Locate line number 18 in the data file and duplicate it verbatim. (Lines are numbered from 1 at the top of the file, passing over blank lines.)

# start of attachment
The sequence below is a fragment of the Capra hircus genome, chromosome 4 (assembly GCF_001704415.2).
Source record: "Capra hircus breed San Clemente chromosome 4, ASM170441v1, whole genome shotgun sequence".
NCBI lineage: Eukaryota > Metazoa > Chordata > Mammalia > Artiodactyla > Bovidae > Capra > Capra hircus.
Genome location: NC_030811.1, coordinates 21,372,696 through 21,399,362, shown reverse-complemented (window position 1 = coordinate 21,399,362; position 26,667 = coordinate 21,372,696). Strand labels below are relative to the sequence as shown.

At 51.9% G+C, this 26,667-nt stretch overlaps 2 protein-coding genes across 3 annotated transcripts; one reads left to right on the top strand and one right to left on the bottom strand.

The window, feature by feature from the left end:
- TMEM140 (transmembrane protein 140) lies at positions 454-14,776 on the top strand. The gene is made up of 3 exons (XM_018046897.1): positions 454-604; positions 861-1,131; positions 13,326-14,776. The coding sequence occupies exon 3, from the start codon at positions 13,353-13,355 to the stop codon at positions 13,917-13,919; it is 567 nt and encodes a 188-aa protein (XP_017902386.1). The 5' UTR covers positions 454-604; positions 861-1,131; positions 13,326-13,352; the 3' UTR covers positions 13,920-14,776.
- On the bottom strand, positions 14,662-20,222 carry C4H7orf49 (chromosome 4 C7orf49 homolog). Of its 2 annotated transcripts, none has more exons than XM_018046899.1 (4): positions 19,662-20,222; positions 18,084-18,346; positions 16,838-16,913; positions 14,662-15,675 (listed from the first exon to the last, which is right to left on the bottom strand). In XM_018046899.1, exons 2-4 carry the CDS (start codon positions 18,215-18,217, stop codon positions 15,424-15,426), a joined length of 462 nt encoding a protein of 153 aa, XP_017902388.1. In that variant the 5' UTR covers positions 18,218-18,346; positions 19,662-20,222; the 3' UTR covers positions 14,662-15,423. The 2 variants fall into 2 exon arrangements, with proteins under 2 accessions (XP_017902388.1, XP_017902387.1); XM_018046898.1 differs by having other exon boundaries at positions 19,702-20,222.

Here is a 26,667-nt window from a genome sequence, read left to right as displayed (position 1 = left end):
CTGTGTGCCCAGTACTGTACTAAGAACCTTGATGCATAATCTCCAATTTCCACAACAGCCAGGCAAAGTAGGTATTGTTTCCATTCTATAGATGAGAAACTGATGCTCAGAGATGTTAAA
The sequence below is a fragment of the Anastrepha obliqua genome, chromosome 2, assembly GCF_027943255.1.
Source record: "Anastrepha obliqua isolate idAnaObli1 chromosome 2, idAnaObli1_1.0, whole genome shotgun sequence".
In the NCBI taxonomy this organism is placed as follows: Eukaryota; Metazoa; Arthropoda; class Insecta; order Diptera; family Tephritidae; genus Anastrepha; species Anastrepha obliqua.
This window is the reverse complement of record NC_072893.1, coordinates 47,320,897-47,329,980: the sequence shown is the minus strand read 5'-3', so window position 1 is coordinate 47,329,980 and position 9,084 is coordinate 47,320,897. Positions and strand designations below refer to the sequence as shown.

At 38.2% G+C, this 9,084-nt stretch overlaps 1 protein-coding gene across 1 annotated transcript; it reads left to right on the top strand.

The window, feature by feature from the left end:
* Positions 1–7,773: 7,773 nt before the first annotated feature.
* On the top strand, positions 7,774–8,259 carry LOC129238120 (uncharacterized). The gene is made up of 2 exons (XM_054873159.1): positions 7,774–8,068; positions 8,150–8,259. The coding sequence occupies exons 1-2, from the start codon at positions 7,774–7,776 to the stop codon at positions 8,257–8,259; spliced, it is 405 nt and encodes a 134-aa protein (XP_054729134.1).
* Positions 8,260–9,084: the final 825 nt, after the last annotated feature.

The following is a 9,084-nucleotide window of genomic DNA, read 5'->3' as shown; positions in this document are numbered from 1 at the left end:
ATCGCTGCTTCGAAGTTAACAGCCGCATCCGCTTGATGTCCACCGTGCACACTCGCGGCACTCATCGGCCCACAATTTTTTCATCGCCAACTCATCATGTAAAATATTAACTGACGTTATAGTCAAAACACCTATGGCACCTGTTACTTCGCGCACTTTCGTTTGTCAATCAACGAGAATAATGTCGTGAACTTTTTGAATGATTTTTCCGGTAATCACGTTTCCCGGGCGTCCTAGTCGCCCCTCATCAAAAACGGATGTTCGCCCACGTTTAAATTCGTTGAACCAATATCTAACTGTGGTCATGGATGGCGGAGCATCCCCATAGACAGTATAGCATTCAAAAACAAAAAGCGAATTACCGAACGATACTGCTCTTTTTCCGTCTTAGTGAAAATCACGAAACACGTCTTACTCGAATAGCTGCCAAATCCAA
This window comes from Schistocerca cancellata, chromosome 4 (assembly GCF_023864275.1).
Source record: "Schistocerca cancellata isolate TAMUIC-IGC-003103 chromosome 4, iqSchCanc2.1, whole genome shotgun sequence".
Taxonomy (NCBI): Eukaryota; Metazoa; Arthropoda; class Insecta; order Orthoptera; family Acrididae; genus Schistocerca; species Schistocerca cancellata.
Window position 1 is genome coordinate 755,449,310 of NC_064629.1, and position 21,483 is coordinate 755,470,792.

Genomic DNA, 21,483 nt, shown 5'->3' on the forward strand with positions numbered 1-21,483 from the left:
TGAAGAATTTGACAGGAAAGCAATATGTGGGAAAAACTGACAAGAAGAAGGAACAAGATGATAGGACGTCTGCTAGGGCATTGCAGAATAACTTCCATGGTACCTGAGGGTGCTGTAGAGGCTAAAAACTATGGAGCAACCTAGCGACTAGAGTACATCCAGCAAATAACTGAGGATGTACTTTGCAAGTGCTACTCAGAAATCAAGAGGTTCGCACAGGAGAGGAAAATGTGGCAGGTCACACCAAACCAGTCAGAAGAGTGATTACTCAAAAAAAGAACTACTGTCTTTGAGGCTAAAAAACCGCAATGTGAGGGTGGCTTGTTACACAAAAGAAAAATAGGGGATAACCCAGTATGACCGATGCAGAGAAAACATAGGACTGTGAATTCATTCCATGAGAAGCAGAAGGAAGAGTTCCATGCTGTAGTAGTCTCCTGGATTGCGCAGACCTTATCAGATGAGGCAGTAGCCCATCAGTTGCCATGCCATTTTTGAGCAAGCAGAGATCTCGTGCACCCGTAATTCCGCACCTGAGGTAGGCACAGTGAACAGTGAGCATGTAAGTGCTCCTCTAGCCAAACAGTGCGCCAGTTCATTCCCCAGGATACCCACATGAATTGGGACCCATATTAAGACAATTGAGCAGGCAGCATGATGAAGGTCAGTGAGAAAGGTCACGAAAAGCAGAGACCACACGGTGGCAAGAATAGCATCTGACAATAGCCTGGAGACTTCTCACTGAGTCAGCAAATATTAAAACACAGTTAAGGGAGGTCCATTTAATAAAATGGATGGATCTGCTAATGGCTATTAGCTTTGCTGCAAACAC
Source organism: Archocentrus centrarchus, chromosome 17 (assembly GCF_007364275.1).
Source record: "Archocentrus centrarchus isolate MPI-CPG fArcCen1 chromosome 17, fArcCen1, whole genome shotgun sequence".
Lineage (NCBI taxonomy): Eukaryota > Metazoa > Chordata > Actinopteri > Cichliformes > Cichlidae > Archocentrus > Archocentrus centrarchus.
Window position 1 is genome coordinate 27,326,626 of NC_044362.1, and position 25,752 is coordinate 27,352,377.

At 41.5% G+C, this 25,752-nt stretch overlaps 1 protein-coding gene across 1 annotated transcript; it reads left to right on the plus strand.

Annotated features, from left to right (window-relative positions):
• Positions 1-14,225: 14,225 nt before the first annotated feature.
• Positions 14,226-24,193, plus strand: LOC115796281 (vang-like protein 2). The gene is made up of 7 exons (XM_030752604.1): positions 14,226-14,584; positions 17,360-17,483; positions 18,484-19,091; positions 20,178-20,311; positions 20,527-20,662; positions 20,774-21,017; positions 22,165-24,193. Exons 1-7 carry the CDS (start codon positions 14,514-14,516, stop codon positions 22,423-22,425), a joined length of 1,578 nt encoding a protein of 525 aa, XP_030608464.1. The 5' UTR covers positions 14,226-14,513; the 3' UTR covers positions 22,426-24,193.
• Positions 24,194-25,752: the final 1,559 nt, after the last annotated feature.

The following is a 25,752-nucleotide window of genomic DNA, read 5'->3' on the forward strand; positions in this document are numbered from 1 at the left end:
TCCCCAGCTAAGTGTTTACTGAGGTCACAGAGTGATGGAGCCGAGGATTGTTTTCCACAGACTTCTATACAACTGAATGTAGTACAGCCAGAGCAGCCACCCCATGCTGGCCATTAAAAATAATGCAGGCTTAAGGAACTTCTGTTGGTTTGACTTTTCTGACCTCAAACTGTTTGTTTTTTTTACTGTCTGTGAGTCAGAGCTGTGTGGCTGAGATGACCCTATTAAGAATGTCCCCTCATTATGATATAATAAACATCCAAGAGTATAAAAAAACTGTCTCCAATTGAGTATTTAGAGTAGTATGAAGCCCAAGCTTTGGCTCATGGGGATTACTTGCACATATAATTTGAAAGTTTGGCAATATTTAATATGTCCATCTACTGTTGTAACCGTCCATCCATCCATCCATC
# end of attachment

* On the top strand, positions 7,774–8,259 carry LOC129238120 (uncharacterized). The gene is made up of 2 exons (XM_054873159.1): positions 7,774–8,068; positions 8,150–8,259. The coding sequence occupies exons 1-2, from the start codon at positions 7,774–7,776 to the stop codon at positions 8,257–8,259; spliced, it is 405 nt and encodes a 134-aa protein (XP_054729134.1).